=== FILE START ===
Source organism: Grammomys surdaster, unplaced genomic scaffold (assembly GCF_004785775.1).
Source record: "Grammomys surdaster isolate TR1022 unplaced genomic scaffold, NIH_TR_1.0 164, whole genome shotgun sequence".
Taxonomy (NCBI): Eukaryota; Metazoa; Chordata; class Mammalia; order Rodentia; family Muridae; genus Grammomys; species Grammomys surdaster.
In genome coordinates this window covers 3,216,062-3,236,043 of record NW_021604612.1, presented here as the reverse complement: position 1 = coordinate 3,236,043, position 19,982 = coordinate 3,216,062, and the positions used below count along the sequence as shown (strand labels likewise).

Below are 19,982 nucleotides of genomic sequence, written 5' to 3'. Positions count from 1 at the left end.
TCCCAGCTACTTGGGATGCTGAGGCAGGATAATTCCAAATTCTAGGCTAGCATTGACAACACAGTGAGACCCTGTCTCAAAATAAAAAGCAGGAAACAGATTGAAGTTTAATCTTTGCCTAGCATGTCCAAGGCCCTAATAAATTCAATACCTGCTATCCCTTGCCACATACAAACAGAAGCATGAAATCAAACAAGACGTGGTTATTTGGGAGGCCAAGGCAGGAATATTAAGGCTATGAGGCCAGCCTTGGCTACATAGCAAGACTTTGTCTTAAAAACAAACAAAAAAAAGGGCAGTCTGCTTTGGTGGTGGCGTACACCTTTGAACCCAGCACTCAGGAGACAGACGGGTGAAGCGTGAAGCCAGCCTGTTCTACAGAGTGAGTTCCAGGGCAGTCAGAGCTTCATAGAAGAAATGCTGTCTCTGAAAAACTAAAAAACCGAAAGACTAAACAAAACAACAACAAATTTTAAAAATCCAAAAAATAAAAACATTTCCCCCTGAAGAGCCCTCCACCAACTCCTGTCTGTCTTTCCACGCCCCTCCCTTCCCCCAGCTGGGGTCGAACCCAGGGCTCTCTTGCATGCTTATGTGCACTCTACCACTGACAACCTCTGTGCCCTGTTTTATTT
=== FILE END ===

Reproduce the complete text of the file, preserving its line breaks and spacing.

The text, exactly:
Source organism: Grammomys surdaster, unplaced genomic scaffold (assembly GCF_004785775.1).
Source record: "Grammomys surdaster isolate TR1022 unplaced genomic scaffold, NIH_TR_1.0 164, whole genome shotgun sequence".
Taxonomy (NCBI): Eukaryota; Metazoa; Chordata; class Mammalia; order Rodentia; family Muridae; genus Grammomys; species Grammomys surdaster.
In genome coordinates this window covers 3,216,062-3,236,043 of record NW_021604612.1, presented here as the reverse complement: position 1 = coordinate 3,236,043, position 19,982 = coordinate 3,216,062, and the positions used below count along the sequence as shown (strand labels likewise).

Below are 19,982 nucleotides of genomic sequence, written 5' to 3'. Positions count from 1 at the left end.
TCCCAGCTACTTGGGATGCTGAGGCAGGATAATTCCAAATTCTAGGCTAGCATTGACAACACAGTGAGACCCTGTCTCAAAATAAAAAGCAGGAAACAGATTGAAGTTTAATCTTTGCCTAGCATGTCCAAGGCCCTAATAAATTCAATACCTGCTATCCCTTGCCACATACAAACAGAAGCATGAAATCAAACAAGACGTGGTTATTTGGGAGGCCAAGGCAGGAATATTAAGGCTATGAGGCCAGCCTTGGCTACATAGCAAGACTTTGTCTTAAAAACAAACAAAAAAAAGGGCAGTCTGCTTTGGTGGTGGCGTACACCTTTGAACCCAGCACTCAGGAGACAGACGGGTGAAGCGTGAAGCCAGCCTGTTCTACAGAGTGAGTTCCAGGGCAGTCAGAGCTTCATAGAAGAAATGCTGTCTCTGAAAAACTAAAAAACCGAAAGACTAAACAAAACAACAACAAATTTTAAAAATCCAAAAAATAAAAACATTTCCCCCTGAAGAGCCCTCCACCAACTCCTGTCTGTCTTTCCACGCCCCTCCCTTCCCCCAGCTGGGGTCGAACCCAGGGCTCTCTTGCATGCTTATGTGCACTCTACCACTGACAACCTCTGTGCCCTGTTTTATTT